Southern States Assessing The Damage From Laura As Storm Continues To Weaken
The storm pushed through much of Arkansas before heading to the Mid-Atlantic, bringing heavy rains, high winds and even tornadoes.
After pummeling the Gulf Coast, Hurricane Laura has been downgraded several levels to what's called a remnant low, moving through Arkansas and into the Mid-Atlantic. But even in its weakened state, the storm continues to cause significant damage, with many areas now bracing for heavy rainfall as Laura makes its way toward the Atlantic Ocean.
Much of Arkansas was affected on Friday, with heavy rain and high winds reported throughout the state. The storm entered the state Thursday night and brought winds of up to 55 mph before eventually weakening.
Multiple tornadoes touched down, leaving extensive damage to homes and buildings in the northeastern corner of Arkansas. More than 5 inches of rain were reported in southern areas of the state. Tens of thousands were left without power as the strong winds downed trees and power lines.
The most severe damage from the storm remains in Louisiana and eastern Texas, where Hurricane Laura made landfall and ravaged the coasts. At least 14 deaths have been attributed to the storm, according to reports. At its peak, Laura was a Category 4 storm, one of the most powerful to hit the area in decades, bringing winds as high as 150 mph and over 9 feet of storm surge in some places.
In Louisiana, hundreds of thousands were left without water and power as officials in the state scramble to fix downed lines, broken pipes and restore water pressure. Over 400,000 homes and buildings were still without power as of Saturday morning, according to poweroutage.us.
In the Louisiana city of Lake Charles, one of the hardest-hit areas, residents have started to return. NPR member station WNNO reports that many are finding damage to be haphazard, with some buildings completely destroyed while others escaped untouched.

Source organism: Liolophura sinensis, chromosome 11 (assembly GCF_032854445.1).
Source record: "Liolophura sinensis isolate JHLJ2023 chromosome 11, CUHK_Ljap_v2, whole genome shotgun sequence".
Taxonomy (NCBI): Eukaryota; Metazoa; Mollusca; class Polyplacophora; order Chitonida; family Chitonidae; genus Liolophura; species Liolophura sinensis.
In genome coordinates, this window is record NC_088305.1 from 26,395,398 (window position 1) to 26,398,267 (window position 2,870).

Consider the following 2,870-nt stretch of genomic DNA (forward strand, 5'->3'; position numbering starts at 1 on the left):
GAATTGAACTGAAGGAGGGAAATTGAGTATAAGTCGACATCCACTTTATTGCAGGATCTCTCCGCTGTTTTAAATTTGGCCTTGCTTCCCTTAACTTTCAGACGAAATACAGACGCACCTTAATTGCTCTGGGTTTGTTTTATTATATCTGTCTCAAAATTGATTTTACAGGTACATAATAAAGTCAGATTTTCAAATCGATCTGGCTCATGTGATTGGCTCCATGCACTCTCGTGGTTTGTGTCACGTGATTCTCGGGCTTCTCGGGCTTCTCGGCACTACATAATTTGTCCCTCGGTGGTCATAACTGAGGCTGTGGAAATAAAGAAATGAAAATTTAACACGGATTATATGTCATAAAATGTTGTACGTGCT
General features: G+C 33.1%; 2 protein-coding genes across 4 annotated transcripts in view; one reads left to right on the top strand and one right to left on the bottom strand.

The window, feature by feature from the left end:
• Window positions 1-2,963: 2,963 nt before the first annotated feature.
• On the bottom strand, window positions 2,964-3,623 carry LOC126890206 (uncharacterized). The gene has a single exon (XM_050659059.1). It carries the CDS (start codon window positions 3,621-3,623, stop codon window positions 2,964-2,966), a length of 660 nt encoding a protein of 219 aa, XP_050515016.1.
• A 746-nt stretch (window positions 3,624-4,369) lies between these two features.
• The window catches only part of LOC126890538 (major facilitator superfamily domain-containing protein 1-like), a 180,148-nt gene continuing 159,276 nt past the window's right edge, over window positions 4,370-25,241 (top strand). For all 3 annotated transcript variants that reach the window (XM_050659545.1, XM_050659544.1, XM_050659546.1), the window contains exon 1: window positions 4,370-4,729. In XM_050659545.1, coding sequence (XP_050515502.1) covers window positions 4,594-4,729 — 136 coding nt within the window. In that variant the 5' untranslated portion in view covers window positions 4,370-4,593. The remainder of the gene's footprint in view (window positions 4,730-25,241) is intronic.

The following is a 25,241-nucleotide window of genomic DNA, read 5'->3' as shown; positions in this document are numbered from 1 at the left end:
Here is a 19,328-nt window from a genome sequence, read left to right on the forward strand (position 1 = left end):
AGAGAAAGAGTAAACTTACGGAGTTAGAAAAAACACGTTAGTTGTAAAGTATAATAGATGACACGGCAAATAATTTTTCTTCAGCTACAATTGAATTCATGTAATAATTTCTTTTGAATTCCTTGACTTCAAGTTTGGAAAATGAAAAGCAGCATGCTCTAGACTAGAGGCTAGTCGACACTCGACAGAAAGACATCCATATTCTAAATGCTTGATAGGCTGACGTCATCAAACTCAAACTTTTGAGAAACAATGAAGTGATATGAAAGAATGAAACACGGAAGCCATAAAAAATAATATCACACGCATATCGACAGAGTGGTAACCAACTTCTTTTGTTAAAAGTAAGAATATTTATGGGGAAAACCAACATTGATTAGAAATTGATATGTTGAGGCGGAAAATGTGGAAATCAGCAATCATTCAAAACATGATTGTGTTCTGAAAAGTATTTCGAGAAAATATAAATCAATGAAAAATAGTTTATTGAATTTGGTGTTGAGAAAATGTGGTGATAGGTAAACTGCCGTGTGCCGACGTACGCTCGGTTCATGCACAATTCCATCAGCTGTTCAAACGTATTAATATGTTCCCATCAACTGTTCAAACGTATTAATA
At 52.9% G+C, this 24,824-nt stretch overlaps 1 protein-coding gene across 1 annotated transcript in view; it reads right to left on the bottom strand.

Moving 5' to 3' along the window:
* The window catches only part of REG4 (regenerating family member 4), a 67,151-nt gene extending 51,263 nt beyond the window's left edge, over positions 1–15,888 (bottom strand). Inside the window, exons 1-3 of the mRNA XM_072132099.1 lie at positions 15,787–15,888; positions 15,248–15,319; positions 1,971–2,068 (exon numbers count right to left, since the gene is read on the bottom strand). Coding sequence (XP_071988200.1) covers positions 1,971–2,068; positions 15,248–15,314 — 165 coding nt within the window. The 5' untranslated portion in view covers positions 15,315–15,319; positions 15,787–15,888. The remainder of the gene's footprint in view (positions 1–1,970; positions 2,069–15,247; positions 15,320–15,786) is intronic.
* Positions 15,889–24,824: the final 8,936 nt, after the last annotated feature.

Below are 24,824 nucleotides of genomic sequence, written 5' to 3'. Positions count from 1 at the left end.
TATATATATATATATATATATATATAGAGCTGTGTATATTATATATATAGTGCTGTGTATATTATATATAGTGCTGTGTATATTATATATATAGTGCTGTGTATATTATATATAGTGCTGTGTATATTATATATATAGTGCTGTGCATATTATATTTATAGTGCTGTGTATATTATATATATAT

Lake Charles resident Austin Thorne, 24, spoke to WNNO as he helped clear tree branches off homes. He said officials have been asking residents to stay away, at least for now.
Thorne said that's a hard ask when it's your friends and neighbors who need help.
"They're saying, 'Look and leave,' " he said, "but I know a lot of folks who are hooking up a window unit with a generator, and they're planning on staying, doing whatever they can and just trying to get everybody back on their feet as soon as possible."
While the massive storm surge — and resulting damage — was nowhere near as bad as predicted, officials say it will take days to fully assess the aftermath, as more remote areas still remain inaccessible.
President Trump is scheduled to visit some of the hardest-hit areas in Louisiana and Texas, including Lake Charles, on Saturday. Trump has approved emergency declarations for Louisiana, Texas, Mississippi and Arkansas to assist with response to the storm.
Meanwhile, Laura continues to move through the Mid-Atlantic, bringing heavy rainfall through several states on Saturday, but it is losing much of its strength and severity in the process.
Copyright 2020 NPR. To see more, visit https://www.npr.org.